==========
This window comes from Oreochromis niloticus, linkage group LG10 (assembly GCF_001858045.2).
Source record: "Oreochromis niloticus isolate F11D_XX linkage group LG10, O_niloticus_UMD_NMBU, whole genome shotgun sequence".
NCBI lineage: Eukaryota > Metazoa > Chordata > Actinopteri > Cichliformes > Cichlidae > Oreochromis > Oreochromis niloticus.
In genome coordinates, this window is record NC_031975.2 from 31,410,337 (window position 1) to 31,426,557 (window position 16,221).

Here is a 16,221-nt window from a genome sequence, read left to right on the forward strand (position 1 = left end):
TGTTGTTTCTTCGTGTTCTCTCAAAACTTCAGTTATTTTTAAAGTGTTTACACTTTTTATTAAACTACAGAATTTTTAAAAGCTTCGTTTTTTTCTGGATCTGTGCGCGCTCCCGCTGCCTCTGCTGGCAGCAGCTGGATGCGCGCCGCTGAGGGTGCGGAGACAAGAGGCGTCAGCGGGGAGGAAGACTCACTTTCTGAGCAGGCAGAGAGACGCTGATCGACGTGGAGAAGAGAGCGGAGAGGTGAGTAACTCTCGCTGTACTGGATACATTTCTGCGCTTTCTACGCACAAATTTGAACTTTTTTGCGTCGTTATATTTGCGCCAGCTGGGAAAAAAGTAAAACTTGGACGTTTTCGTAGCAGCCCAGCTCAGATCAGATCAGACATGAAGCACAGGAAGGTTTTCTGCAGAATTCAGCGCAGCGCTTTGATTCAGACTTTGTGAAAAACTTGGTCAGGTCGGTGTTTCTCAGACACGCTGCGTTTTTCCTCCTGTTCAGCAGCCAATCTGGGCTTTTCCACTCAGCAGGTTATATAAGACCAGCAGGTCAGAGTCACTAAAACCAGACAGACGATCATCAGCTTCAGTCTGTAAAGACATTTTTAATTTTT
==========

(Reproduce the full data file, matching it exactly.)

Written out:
This window comes from Oreochromis niloticus, linkage group LG10 (assembly GCF_001858045.2).
Source record: "Oreochromis niloticus isolate F11D_XX linkage group LG10, O_niloticus_UMD_NMBU, whole genome shotgun sequence".
NCBI lineage: Eukaryota > Metazoa > Chordata > Actinopteri > Cichliformes > Cichlidae > Oreochromis > Oreochromis niloticus.
In genome coordinates, this window is record NC_031975.2 from 31,410,337 (window position 1) to 31,426,557 (window position 16,221).

Here is a 16,221-nt window from a genome sequence, read left to right on the forward strand (position 1 = left end):
TGTTGTTTCTTCGTGTTCTCTCAAAACTTCAGTTATTTTTAAAGTGTTTACACTTTTTATTAAACTACAGAATTTTTAAAAGCTTCGTTTTTTTCTGGATCTGTGCGCGCTCCCGCTGCCTCTGCTGGCAGCAGCTGGATGCGCGCCGCTGAGGGTGCGGAGACAAGAGGCGTCAGCGGGGAGGAAGACTCACTTTCTGAGCAGGCAGAGAGACGCTGATCGACGTGGAGAAGAGAGCGGAGAGGTGAGTAACTCTCGCTGTACTGGATACATTTCTGCGCTTTCTACGCACAAATTTGAACTTTTTTGCGTCGTTATATTTGCGCCAGCTGGGAAAAAAGTAAAACTTGGACGTTTTCGTAGCAGCCCAGCTCAGATCAGATCAGACATGAAGCACAGGAAGGTTTTCTGCAGAATTCAGCGCAGCGCTTTGATTCAGACTTTGTGAAAAACTTGGTCAGGTCGGTGTTTCTCAGACACGCTGCGTTTTTCCTCCTGTTCAGCAGCCAATCTGGGCTTTTCCACTCAGCAGGTTATATAAGACCAGCAGGTCAGAGTCACTAAAACCAGACAGACGATCATCAGCTTCAGTCTGTAAAGACATTTTTAATTTTT